Columnist Carl Zimmer Discusses How Fake News Hurts Scientists

Carl Zimmer speaking at the Science and Skepticism Northeast Conference back in 2011. Zimmer spoke at the Wang Center on the consequences of fake news on Oct. 12. TERRY ROBINSON/WIKIMEDIA COMMONS VIA CC BY SA 2.0

Originally in The Statesmen

On Thursday, Oct. 12, Carl Zimmer, The New York Times speaker and columnist, spoke to a packed crowdat Stony Brook University’s Charles B. Wang Center about the consequences of fake news. He discussed the power of fake news in affecting the credibility of the science community — especially in regard to climate change. 

Zimmer is a national correspondent for STAT News, which focuses on health, medicine and scientific discovery, as well as a three-time recipient of the American Association for the Advancement of Science (AAAS) Kavli Science Journalism Award. His lecture was part of the university’s Provost’s Lecture Series, which hosts several speakers each month across a multitude of professions.

This past summer, the AAAS, an international nonprofit organization dedicated to advancing science for the benefit of all people, concluded in a study that 92 percent of Democrats who were surveyed believed in global warming, compared to 52 percent of Republicans. Of that 52 percent, only 24 percent identified human activity as the main source of global warming.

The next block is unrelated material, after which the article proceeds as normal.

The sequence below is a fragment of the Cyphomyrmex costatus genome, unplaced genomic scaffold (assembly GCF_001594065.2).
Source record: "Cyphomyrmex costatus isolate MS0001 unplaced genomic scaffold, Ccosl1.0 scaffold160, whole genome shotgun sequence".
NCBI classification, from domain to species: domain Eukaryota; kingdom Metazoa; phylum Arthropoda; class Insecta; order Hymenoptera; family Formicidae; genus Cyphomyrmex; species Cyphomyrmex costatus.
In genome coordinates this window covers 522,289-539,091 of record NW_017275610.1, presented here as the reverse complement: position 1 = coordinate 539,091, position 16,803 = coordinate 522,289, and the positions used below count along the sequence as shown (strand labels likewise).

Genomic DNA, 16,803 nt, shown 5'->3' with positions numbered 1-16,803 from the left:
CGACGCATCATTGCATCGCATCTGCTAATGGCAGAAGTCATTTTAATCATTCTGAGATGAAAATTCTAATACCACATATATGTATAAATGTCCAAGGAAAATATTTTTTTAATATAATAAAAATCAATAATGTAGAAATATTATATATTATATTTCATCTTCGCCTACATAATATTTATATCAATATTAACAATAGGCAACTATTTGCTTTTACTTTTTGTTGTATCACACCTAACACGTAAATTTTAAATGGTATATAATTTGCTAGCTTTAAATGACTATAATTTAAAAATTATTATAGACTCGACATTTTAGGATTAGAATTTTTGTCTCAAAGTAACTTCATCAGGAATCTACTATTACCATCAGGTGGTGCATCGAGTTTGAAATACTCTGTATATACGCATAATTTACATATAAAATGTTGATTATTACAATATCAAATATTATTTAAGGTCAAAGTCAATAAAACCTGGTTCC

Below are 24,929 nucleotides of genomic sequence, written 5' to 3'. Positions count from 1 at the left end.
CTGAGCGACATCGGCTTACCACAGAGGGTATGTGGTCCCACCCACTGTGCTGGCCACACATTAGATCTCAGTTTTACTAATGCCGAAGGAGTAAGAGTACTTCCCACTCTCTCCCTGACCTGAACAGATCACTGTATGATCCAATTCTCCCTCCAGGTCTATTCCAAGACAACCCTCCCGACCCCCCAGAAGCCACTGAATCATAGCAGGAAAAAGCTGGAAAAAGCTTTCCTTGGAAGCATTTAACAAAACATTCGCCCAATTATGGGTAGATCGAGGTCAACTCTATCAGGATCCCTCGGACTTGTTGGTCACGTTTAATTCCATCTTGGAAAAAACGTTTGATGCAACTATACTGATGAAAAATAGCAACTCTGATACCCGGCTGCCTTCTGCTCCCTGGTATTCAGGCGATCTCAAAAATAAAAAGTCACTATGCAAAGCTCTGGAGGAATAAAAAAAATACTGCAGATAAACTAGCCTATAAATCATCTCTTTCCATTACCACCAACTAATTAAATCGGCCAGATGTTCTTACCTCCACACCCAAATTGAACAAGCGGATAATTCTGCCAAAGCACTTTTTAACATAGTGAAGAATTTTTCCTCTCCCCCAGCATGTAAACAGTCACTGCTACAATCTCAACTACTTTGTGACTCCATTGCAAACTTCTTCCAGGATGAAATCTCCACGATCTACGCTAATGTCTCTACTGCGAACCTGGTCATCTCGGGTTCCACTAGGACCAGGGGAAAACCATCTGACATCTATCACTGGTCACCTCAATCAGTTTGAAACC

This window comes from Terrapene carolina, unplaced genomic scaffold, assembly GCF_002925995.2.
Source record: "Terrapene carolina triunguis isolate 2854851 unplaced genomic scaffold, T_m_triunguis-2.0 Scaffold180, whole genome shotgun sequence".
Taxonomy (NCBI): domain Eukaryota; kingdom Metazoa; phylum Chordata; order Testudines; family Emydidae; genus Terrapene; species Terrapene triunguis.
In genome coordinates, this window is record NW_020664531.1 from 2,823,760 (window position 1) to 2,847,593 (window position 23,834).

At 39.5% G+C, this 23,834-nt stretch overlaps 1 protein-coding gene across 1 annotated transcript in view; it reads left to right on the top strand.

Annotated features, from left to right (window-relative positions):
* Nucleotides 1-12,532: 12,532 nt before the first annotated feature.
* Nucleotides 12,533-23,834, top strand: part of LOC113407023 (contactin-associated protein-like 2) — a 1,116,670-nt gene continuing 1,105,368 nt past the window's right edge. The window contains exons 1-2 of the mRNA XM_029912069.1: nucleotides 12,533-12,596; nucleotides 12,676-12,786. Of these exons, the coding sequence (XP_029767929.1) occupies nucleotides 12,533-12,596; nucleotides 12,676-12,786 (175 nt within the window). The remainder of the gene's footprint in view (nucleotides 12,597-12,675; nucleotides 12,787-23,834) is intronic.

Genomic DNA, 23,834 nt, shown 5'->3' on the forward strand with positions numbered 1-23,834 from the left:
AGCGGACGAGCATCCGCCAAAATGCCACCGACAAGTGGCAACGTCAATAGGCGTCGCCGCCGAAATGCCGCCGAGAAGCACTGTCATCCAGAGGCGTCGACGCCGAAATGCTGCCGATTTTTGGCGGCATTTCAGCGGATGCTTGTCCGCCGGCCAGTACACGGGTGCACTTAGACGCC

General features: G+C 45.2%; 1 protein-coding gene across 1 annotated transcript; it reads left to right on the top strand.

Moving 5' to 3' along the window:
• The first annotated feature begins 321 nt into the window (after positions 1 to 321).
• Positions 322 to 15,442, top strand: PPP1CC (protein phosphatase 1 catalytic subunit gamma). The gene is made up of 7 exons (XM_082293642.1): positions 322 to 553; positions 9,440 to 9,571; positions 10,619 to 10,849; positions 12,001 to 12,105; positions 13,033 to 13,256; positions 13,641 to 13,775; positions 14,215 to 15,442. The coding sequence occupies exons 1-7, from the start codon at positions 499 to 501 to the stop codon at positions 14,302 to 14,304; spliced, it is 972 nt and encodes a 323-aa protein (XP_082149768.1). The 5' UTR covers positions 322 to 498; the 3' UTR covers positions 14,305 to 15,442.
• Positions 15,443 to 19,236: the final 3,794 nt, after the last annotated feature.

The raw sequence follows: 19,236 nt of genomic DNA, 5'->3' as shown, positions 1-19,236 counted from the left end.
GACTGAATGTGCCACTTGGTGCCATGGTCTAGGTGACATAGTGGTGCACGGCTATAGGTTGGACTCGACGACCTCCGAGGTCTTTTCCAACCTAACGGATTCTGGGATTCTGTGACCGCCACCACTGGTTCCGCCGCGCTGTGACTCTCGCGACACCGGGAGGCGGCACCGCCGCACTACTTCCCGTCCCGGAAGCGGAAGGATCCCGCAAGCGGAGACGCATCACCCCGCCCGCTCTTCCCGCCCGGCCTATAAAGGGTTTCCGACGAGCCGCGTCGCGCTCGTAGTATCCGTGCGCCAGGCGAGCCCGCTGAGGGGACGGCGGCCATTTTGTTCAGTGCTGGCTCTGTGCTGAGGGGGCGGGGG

“The planet getting warmer is not something to be debated about,” Zimmer said. Throughout his lecture, he referred to data from several AAAS studies. The AAAS studies agreed that all evidence points to human activity as the overriding cause of global warming.

“It’s frustrating seeing my peers, and even my parents, denounce science because of their blind support of President Trump,” Gianna Sisto, a student at Suffolk County Community College who attended Thursday evening’s lecture, said. “I feel as if we are going down a slippery slope environmentally and Trump is stripping our legislature of Obama-era policies designed to protect the environment.”

“To date, the Trump administration has sought to reverse more than 50 environmental rules, according to an analysis by The New York Times,” reporters Nadja Popovich and Livia Albeck-Ripka wrote in an Oct. 6 article.

“Politicians are trying to shape the way that people get the news about science,” Zimmer said. He emphasized that it is a journalist’s duty to highlight credible sources when reporting and to avoid untrustworthy sources and/or data.

“There’s a difference between a scientific debate and two people yelling at each other on TV,” he said.

Outside influences aside, individuals often struggle to combat their own biases. Zimmer said that people are more likely to retrieve information from like-minded sources. Scientists have been trying to map out how people of different political persuasions share information, he said.